"Bruce Lee was my friend and teacher"

NBA legend Kareem Abdul-Jabbar has slammed Quentin Tarantino’s ‘racist’ Bruce Lee depiction in Once Upon A Time In Hollywood.

As well as being a basketball hero, Abdul-Jabbar is also a columnist for The Hollywood Reporter. In his latest piece titled ‘Bruce Lee Was My Friend, and Tarantino’s Movie Disrespects Him’, Abdul-Jabbar described how the Django director failed in his representation of the martial arts legend.

“Tarantino has the artistic right to portray Bruce any way he wants,” the 72-year-old wrote. “But to do so in such a sloppy and somewhat racist way is a failure both as an artist and as a human being.”

Lee and Abdul-Jabbar shared screen time in 1978’s Game Of Death in which the duo fought against each other. “Bruce Lee was my friend and teacher,” Abdul-Jabbar writes.

Abdul-Jabbar’s piece comes on the back of Lee’s daughter Shannon Lee’s seemingly ongoing feud with Tarantino.

In July, Lee slammed Tarantino for making a “mockery” of her father in his latest film.

Tarantino defended his film from criticism by saying the Hong Kong martial arts star was “kind of an arrogant guy”.

Lee responded by saying Tarantino “could shut up” about her father’s portrayal.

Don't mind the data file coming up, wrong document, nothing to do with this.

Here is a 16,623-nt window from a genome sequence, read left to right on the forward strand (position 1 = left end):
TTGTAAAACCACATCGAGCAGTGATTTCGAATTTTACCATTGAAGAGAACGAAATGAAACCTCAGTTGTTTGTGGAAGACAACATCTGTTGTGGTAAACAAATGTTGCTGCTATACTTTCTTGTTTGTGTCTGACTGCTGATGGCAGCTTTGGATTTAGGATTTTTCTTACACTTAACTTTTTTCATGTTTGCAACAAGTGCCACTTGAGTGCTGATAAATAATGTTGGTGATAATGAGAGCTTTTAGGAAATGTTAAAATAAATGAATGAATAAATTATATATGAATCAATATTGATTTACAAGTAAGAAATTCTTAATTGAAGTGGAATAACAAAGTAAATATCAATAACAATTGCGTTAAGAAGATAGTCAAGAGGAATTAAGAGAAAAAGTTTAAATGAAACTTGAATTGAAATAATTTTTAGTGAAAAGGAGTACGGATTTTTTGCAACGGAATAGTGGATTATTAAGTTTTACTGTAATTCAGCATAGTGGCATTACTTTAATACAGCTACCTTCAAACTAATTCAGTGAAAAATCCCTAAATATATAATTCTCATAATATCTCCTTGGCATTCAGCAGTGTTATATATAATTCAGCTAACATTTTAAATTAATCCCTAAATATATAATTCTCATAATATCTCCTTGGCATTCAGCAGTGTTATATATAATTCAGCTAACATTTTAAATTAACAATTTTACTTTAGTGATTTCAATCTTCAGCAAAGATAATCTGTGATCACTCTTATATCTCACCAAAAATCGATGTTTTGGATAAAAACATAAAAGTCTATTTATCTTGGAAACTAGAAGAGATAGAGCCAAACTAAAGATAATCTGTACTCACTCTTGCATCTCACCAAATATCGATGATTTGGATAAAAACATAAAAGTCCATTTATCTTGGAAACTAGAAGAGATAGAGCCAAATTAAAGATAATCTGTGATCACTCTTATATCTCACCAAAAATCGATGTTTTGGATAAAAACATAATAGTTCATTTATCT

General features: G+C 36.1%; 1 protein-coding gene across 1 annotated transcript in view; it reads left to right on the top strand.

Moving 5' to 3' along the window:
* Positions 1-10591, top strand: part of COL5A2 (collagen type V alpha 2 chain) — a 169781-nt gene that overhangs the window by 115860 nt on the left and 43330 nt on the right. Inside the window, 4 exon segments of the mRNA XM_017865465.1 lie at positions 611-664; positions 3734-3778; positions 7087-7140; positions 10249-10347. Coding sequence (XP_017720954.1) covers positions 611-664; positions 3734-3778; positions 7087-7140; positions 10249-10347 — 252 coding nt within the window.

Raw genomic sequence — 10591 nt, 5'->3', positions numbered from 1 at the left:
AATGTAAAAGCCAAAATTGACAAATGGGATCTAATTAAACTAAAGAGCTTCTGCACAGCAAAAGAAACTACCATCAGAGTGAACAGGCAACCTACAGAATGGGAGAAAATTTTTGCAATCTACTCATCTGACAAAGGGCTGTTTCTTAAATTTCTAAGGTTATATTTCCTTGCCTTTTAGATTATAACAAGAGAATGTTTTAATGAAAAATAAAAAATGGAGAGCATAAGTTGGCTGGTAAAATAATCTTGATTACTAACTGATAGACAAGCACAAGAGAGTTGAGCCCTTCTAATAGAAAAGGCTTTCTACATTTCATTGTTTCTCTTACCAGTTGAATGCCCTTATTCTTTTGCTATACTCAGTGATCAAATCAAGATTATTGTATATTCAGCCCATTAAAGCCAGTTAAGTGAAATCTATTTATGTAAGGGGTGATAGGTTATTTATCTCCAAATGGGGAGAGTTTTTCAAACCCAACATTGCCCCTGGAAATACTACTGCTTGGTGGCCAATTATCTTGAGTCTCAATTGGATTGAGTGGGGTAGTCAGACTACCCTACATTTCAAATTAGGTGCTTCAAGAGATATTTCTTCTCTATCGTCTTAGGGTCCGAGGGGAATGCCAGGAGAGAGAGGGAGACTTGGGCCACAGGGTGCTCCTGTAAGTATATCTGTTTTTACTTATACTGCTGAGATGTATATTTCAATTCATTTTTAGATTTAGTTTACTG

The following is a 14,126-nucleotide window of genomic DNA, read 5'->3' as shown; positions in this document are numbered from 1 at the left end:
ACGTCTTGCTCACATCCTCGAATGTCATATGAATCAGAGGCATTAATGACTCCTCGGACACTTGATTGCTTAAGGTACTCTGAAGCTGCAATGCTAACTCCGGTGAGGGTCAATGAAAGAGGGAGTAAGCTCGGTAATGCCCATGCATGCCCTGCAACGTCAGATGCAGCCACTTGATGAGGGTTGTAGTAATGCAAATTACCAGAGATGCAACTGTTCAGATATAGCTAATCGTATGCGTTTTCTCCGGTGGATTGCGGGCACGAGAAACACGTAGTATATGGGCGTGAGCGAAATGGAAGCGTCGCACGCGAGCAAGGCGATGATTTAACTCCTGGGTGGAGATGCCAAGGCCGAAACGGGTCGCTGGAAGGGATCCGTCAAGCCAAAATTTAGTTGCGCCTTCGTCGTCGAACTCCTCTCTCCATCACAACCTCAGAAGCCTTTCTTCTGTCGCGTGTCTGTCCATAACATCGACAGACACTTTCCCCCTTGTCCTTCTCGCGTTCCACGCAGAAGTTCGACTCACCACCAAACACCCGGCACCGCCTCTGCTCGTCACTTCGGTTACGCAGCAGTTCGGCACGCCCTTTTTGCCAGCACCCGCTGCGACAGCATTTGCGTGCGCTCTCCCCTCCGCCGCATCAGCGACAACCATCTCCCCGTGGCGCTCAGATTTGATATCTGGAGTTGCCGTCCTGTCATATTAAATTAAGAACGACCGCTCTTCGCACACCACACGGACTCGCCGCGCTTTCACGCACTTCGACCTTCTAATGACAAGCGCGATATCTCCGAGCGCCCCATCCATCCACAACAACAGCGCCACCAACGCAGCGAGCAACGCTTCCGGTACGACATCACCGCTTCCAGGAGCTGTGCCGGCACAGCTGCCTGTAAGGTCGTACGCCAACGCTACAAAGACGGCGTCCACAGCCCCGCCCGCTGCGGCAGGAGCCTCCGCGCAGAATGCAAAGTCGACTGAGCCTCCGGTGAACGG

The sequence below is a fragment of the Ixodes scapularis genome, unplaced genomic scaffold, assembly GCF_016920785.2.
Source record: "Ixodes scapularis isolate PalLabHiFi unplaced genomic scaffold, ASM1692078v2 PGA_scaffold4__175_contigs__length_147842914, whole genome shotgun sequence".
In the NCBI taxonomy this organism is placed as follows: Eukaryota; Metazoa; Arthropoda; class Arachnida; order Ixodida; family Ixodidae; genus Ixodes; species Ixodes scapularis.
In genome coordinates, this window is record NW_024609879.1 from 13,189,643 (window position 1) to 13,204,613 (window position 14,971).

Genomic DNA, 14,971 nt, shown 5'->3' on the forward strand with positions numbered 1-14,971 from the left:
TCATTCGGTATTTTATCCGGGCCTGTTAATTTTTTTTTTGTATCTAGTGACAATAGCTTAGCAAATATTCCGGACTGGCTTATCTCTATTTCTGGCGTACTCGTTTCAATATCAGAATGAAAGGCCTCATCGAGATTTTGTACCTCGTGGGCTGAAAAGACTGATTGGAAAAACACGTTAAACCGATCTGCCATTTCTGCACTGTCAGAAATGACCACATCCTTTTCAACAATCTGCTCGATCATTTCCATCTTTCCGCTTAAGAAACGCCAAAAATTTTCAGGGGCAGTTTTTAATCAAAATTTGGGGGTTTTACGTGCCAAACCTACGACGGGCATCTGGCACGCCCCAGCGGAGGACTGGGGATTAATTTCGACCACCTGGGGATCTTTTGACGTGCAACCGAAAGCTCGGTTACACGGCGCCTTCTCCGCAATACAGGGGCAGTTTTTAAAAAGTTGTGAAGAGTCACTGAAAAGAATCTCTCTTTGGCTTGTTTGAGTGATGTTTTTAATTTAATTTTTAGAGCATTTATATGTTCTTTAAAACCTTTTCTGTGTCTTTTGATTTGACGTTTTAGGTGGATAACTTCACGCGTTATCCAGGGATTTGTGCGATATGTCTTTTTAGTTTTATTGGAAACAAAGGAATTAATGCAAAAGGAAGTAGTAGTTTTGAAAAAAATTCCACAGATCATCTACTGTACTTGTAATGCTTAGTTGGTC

In the film, Lee (Mike Moh) is beaten up by Brad Pitt’s semi-retired stuntman character Cliff. Discussing the scene, Tarantino defended why the martial arts master would lose to Cliff.

“Brad (Pitt) would not be able to beat up Bruce Lee but Cliff maybe could,” he said. “If you ask me the question, ‘Who would win in a fight: Bruce Lee or Dracula?’ It’s the same question. It’s a fictional character. If I say Cliff can beat Bruce Lee up, he’s a fictional character so he could beat Bruce Lee up. The reality of the situation is this: Cliff is a Green Beret. He has killed many men in WWII in hand-to-hand combat.”

However, Abdul-Jabbar disagreed with the assessment, writing that the scene showcases stereotyping.

“The John Wayne machismo attitude of Cliff … an aging stuntman who defeats the arrogant, uppity Chinese guy harks back to the very stereotypes Bruce was trying to dismantle,” Abdul-Jabbar said.

“That’s why it disturbs me that Tarantino chose to portray Bruce in such a one-dimensional way,” he added.

The damage does not stop there. For Abdul-Jabbar, Tarantino failed to uphold how Lee should be remembered by audiences.

“That’s why filmmakers have a responsibility when playing with people’s perceptions of admired historic people to maintain a basic truth about the content of their character,” he wrote. “Quentin Tarantino’s portrayal of Bruce Lee in ‘Once Upon a Time in Hollywood’ does not live up to this standard.”

Elsewhere in the article, Abdul-Jabbar highlighted how Lee fought against the negative representation of Asians in the media.

“Bruce was dedicated to changing the dismissive image of Asians through his acting, writing and promotion of Jeet Kune Do, his interpretation of martial arts,” Abdul-Jabbar said.

In related news, Tarantino recently claimed that Kung Fu Panda was a “parody” of Kill Bill.

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